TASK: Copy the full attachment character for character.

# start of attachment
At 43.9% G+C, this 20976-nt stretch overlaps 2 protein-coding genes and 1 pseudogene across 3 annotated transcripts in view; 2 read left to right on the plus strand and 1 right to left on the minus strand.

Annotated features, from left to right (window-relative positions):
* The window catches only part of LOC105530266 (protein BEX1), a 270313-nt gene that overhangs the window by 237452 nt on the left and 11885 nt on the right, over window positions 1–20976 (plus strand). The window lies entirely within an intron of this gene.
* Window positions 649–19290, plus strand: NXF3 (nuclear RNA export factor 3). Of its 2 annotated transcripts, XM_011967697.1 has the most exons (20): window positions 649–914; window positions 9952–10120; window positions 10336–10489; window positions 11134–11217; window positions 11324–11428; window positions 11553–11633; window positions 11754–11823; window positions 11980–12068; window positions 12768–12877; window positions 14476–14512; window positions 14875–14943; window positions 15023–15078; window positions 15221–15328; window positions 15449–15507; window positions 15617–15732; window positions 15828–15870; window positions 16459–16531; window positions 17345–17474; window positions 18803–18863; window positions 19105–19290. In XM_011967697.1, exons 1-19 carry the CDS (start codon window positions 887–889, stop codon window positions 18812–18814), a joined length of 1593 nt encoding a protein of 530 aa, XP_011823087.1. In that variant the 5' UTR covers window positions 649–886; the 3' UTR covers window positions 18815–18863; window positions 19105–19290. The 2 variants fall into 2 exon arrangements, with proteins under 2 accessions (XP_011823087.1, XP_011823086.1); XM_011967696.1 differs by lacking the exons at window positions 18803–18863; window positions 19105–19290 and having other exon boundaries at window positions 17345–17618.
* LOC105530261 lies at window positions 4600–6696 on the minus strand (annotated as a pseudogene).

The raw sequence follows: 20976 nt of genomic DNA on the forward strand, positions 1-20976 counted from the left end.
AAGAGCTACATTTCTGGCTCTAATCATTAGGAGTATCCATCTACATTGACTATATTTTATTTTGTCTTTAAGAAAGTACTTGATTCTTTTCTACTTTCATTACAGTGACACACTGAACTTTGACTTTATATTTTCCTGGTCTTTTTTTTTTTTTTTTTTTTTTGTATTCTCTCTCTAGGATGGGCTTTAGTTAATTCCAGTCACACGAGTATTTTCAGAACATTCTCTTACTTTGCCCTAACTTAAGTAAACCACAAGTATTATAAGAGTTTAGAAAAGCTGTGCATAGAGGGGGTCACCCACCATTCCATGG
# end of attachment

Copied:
At 43.9% G+C, this 20976-nt stretch overlaps 2 protein-coding genes and 1 pseudogene across 3 annotated transcripts in view; 2 read left to right on the plus strand and 1 right to left on the minus strand.

Annotated features, from left to right (window-relative positions):
* The window catches only part of LOC105530266 (protein BEX1), a 270313-nt gene that overhangs the window by 237452 nt on the left and 11885 nt on the right, over window positions 1–20976 (plus strand). The window lies entirely within an intron of this gene.
* Window positions 649–19290, plus strand: NXF3 (nuclear RNA export factor 3). Of its 2 annotated transcripts, XM_011967697.1 has the most exons (20): window positions 649–914; window positions 9952–10120; window positions 10336–10489; window positions 11134–11217; window positions 11324–11428; window positions 11553–11633; window positions 11754–11823; window positions 11980–12068; window positions 12768–12877; window positions 14476–14512; window positions 14875–14943; window positions 15023–15078; window positions 15221–15328; window positions 15449–15507; window positions 15617–15732; window positions 15828–15870; window positions 16459–16531; window positions 17345–17474; window positions 18803–18863; window positions 19105–19290. In XM_011967697.1, exons 1-19 carry the CDS (start codon window positions 887–889, stop codon window positions 18812–18814), a joined length of 1593 nt encoding a protein of 530 aa, XP_011823087.1. In that variant the 5' UTR covers window positions 649–886; the 3' UTR covers window positions 18815–18863; window positions 19105–19290. The 2 variants fall into 2 exon arrangements, with proteins under 2 accessions (XP_011823087.1, XP_011823086.1); XM_011967696.1 differs by lacking the exons at window positions 18803–18863; window positions 19105–19290 and having other exon boundaries at window positions 17345–17618.
* LOC105530261 lies at window positions 4600–6696 on the minus strand (annotated as a pseudogene).

The raw sequence follows: 20976 nt of genomic DNA on the forward strand, positions 1-20976 counted from the left end.
AAGAGCTACATTTCTGGCTCTAATCATTAGGAGTATCCATCTACATTGACTATATTTTATTTTGTCTTTAAGAAAGTACTTGATTCTTTTCTACTTTCATTACAGTGACACACTGAACTTTGACTTTATATTTTCCTGGTCTTTTTTTTTTTTTTTTTTTTTTGTATTCTCTCTCTAGGATGGGCTTTAGTTAATTCCAGTCACACGAGTATTTTCAGAACATTCTCTTACTTTGCCCTAACTTAAGTAAACCACAAGTATTATAAGAGTTTAGAAAAGCTGTGCATAGAGGGGGTCACCCACCATTCCATGG